This essay was written in 2014. The portrait of rising “neo-fascism” and growing resistance are still relevant in 2019. On this July 4th the forces of reaction have become even more clear, state violence at home and abroad continue, centrist politicians resist change more than they support it, and the crises of poverty, war, racism and the climate continue. But as the commentary noted five years ago the seeds of growing resistance were being planted. They seem to be growing.

Harry Targ
On Contradictions

Political philosophers influenced by the writings of Marx and Engels emphasize the connections among all social processes, the opposing characteristics embedded in them, and how social dynamics are intrinsically conflictive leading to new and different futures. For most activists this means that politics and history are complicated. Before drawing premature conclusions about what is going on and what to do about it, thoughtful reflection on the multiple dimensions of causes and effects and effects and causes are needed. No more is this so than in coming to grips with the political “time of day” in which we live.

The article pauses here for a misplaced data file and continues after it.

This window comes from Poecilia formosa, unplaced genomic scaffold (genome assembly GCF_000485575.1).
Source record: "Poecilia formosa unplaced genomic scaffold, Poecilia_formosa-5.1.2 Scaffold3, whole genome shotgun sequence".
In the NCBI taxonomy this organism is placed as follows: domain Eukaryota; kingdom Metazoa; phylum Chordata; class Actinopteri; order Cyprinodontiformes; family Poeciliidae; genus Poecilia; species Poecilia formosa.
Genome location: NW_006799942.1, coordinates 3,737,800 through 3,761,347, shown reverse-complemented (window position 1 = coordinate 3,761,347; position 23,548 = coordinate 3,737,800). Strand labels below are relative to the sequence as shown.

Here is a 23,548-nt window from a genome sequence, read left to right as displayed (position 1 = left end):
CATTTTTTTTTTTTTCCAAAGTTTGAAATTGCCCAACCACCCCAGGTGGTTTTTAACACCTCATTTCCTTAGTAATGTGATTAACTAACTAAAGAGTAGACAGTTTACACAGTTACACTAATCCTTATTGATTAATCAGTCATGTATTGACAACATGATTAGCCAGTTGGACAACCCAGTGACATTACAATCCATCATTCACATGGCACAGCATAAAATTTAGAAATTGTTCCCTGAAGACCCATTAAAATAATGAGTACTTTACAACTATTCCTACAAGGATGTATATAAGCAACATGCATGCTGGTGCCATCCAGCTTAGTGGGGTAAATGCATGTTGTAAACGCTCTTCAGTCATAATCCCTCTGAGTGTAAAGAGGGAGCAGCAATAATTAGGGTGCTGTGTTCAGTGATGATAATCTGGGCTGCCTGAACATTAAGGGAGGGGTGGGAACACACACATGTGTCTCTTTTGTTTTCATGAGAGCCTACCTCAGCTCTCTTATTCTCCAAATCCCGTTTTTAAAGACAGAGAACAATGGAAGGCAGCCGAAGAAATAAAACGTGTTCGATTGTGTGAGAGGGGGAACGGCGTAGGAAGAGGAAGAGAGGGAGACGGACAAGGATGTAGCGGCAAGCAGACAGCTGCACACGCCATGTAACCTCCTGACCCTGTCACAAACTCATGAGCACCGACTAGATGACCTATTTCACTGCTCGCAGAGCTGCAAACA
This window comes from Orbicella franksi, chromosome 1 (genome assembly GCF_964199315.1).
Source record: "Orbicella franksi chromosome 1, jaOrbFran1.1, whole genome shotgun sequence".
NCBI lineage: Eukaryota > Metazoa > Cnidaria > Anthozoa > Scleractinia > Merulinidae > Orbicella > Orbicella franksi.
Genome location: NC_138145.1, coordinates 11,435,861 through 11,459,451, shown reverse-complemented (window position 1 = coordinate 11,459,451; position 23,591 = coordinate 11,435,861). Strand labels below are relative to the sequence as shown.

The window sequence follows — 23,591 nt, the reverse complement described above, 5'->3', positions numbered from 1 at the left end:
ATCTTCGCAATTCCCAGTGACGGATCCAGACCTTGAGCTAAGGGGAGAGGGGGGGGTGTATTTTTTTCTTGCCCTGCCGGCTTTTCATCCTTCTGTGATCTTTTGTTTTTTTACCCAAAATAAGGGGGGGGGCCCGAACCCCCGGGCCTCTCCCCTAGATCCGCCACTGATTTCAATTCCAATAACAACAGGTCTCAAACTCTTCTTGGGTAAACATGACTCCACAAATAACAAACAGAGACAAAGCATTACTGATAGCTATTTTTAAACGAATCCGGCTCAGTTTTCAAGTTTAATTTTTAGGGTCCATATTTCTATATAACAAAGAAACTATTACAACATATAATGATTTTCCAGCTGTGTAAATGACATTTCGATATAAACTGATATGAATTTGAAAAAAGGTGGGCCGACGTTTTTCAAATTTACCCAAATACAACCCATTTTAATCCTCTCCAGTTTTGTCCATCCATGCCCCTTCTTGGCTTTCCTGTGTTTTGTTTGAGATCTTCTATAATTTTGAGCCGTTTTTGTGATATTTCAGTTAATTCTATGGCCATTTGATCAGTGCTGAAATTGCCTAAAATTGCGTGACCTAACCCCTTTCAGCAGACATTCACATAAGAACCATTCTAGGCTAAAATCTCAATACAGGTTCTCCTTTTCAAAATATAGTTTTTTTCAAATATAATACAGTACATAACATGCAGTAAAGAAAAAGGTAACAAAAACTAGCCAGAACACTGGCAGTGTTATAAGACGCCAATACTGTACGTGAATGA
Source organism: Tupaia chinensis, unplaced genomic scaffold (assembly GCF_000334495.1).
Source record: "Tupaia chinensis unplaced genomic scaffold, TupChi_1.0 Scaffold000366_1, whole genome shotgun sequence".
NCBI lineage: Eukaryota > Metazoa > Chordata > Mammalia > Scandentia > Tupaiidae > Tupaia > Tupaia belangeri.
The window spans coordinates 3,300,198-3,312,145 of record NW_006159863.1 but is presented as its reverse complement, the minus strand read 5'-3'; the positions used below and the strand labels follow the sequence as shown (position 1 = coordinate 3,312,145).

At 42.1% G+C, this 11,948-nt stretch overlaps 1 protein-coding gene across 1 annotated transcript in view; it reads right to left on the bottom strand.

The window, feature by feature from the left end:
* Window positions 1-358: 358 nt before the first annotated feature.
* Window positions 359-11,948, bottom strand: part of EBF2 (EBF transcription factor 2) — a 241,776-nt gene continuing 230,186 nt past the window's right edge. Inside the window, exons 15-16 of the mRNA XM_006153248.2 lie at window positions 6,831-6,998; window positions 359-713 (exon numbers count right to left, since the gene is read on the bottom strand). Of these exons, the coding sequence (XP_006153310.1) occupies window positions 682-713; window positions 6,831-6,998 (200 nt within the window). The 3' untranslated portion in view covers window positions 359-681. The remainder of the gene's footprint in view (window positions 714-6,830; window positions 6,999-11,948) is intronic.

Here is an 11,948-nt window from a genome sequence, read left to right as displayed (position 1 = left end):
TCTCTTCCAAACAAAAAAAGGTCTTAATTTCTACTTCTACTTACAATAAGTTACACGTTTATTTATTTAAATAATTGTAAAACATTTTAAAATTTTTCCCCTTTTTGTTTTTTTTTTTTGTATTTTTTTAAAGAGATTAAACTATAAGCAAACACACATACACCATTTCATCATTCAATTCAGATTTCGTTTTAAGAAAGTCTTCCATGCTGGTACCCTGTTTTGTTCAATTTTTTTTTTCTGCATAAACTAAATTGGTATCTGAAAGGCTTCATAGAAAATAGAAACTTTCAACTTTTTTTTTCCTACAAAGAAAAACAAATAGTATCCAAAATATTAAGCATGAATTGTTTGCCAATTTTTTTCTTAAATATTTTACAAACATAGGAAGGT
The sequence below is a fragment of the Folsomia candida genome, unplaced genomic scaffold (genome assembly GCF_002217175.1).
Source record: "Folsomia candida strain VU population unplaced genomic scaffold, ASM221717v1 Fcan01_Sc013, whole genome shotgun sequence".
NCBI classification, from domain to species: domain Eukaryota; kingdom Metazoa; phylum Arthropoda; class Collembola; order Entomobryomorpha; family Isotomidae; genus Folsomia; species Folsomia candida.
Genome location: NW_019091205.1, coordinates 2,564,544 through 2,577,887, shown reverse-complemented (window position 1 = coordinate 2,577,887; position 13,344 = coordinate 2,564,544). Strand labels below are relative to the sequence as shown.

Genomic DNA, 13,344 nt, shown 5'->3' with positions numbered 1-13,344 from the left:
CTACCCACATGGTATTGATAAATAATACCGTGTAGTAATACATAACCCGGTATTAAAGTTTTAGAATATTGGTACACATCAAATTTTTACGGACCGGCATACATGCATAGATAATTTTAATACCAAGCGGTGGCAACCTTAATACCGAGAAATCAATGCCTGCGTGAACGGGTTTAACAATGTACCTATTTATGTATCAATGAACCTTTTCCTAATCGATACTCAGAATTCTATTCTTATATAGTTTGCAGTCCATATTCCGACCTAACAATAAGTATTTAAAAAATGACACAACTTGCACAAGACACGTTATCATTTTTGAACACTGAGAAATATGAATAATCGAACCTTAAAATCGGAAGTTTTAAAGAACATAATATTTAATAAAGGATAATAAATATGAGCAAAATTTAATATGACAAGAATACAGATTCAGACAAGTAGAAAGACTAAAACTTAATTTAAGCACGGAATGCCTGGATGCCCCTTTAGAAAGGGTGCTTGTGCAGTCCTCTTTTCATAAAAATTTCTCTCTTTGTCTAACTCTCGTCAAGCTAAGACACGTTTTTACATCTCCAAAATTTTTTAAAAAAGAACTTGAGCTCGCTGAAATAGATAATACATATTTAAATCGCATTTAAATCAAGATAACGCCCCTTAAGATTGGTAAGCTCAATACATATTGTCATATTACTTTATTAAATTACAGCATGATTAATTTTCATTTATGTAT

The Advance of Reaction
On the one hand, recent events underscore the rise of what can reasonably be called “neo-fascism,” advances in the construction of a police state, a desperate and renewed commitment to U.S. imperialism, escalated assaults--economic, political, police--on African Americans, Latinos, women, workers, and immigrants, and gluttonous increases in corporate and banking profits while gaps in wealth, income, and political power widen.